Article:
Raindance Film Festival: Hello Again

Hello Again
Hello Again
Directed by Tom Gustafson
Starring Audra McDonald, Martha Plimpton, TR Knight, Rumer Willis, Sam Underwood and Cheyenne Jackson
Screening at Raindance September 24th, 30th, 2017

by Joanna Orland

La Ronde was originally a play written by Arthur Schnitzler first printed in 1900, examining sexual morals and classism through a series of encounters between character pairs. Having spawned a 1950 film and a theatrical style of the same name, the main idea of La Ronde is to portray different aspects of a character, in different situations, interacting with different characters; like a circle of two person scenes. Hello Again is a musical based on the play by Schnitzler, but with a twist.

Besides the addition of music, Hello Again alters the La Ronde style by transposing ten different stories across ten different decades. Each actor therefore plays two characters, taking some of their previous’ essence with them. Essentially a series of ten love affairs across ten decades, Hello Again feels like little more. Those not familiar with the theatrical structure of La Ronde may mistake the film for a gratuitous montage of sex scenes; to be fair, they wouldn’t be far off.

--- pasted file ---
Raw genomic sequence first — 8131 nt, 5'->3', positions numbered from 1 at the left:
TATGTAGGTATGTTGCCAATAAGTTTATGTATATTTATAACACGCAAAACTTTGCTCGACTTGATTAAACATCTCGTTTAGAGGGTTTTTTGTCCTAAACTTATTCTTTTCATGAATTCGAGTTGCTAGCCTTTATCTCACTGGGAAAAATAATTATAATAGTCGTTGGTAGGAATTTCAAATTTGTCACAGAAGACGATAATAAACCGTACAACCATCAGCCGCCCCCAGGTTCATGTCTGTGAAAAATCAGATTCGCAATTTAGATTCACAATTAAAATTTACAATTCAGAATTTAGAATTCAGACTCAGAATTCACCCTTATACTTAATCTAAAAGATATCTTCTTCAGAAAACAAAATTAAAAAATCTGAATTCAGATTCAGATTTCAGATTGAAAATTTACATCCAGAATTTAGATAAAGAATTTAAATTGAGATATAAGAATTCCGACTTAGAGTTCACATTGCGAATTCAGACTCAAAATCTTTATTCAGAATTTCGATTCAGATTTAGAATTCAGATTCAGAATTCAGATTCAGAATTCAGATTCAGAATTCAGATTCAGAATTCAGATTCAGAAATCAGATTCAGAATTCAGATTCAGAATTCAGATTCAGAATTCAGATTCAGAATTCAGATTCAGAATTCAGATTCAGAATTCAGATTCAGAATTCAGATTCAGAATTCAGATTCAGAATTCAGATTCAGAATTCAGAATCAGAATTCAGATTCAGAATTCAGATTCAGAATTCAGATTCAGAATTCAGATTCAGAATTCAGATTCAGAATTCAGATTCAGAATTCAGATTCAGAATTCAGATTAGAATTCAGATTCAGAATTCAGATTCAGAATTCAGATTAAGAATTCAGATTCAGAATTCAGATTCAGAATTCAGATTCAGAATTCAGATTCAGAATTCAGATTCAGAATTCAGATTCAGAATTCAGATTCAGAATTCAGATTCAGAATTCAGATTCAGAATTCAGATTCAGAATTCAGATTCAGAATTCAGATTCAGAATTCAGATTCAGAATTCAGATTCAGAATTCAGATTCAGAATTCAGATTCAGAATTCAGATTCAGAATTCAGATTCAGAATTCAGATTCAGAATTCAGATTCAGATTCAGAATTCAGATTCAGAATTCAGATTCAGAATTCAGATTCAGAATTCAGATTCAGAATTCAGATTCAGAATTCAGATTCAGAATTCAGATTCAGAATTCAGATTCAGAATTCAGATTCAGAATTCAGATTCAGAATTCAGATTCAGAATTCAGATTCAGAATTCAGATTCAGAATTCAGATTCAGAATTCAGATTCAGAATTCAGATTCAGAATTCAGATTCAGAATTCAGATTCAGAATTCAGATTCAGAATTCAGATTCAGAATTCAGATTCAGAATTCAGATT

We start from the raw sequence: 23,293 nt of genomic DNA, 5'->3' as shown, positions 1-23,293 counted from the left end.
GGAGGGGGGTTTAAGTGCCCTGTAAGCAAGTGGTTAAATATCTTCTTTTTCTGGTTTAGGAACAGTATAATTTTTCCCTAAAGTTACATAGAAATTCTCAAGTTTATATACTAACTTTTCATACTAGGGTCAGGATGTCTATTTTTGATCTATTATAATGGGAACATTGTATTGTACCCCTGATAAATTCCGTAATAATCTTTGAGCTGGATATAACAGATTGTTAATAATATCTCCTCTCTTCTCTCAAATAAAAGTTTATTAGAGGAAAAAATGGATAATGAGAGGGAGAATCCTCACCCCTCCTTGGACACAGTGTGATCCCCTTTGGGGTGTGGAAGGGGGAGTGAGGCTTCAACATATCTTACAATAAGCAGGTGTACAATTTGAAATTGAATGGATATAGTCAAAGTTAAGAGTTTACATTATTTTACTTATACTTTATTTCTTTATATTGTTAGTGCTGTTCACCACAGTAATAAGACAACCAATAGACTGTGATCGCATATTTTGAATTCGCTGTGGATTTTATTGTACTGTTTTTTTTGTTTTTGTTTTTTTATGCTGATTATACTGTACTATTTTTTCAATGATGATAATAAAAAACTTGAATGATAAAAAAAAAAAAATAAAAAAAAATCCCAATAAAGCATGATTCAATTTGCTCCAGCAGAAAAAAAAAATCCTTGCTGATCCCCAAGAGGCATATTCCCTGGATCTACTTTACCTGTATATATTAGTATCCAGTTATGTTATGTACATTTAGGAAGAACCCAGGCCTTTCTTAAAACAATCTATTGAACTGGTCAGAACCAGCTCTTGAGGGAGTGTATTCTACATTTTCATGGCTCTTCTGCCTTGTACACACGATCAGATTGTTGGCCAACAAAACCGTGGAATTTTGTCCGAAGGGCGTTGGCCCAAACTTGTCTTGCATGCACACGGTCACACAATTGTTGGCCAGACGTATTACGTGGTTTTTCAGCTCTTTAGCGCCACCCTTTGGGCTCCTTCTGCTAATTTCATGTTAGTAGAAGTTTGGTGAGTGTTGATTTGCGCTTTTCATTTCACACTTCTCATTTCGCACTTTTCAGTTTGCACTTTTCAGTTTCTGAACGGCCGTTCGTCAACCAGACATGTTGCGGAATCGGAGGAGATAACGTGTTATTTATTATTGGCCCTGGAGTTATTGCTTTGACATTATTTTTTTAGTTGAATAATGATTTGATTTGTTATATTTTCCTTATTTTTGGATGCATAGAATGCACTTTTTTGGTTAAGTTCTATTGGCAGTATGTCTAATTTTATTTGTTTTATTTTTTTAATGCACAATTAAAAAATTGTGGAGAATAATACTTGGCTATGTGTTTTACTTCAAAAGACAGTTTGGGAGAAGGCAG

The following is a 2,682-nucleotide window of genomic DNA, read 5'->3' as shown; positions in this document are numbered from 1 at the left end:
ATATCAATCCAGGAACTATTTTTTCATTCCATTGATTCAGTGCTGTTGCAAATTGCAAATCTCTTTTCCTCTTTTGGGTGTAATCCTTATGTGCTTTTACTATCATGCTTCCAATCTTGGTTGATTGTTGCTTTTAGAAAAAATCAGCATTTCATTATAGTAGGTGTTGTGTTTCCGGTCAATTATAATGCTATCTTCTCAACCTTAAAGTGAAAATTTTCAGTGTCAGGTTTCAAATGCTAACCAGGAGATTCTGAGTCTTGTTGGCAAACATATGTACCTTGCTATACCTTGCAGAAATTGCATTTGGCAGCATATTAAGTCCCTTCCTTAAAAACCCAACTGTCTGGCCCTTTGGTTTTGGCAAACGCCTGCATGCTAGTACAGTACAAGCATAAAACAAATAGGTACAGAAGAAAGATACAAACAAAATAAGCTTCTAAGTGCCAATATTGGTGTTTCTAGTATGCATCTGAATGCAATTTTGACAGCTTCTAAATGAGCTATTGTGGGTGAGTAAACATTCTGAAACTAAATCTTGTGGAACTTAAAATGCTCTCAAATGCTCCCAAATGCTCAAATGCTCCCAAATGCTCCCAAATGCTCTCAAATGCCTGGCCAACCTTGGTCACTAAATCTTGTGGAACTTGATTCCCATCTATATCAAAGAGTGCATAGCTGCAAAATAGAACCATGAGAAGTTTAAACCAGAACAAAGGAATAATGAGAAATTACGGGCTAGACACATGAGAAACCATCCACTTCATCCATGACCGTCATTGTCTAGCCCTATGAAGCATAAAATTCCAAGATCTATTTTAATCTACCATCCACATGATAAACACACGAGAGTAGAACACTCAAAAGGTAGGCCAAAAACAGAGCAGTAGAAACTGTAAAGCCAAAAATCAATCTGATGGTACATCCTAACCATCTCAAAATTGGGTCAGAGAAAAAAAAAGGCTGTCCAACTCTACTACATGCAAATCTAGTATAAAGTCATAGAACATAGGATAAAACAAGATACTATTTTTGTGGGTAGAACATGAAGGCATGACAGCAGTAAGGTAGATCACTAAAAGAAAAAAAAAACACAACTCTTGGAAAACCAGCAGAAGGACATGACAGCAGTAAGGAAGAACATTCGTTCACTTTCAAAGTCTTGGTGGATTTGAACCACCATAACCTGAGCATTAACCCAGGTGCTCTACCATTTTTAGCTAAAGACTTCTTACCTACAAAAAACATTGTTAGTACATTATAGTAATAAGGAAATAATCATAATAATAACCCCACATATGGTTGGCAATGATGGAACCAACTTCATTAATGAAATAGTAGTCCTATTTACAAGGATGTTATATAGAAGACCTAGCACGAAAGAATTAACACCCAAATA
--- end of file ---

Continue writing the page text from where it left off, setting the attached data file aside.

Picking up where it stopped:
In a traditional La Ronde, each actor will play the same character in both of their scenes. By changing characters in their second scenes, actors have much less to work with in Hello Again. As a result, it’s much harder to garner empathy for them, there is not much stringing this story together, and the music is not memorable enough to be the hook.

What is positive about Hello Again is its diversity, from multiculturalism to gender and sexual fluidity. This allows the film to feel different to what we’re used to seeing on screen, with positive affirmation and many strong performances. Starting with Sam Underwood, the next key performance comes later in the film as Cheyenne Jackson is a breath of fresh air in his 1976 disco extravaganza. Audra McDonald follows, and is in a league of her own.

What is unclear in Hello Again is its point. Are these characters supposed to be past lives of the previous ones? Why are we only getting superficial glimpses into each of their lives? Is there a deeper meaning to it all? Is it merely a montage of sexual encounters across time? The bizarre ending does little to clarify any deeper meaning, but somehow makes it even more abstract and perplexing.

Outside of an exercise in adapting La Ronde, there is little purpose to Hello Again. Originally an Off-Broadway play that garnered high accolades, it falls flat as a film – not translating to the big screen, getting lost in its abstractness and lacking emotional resonance.


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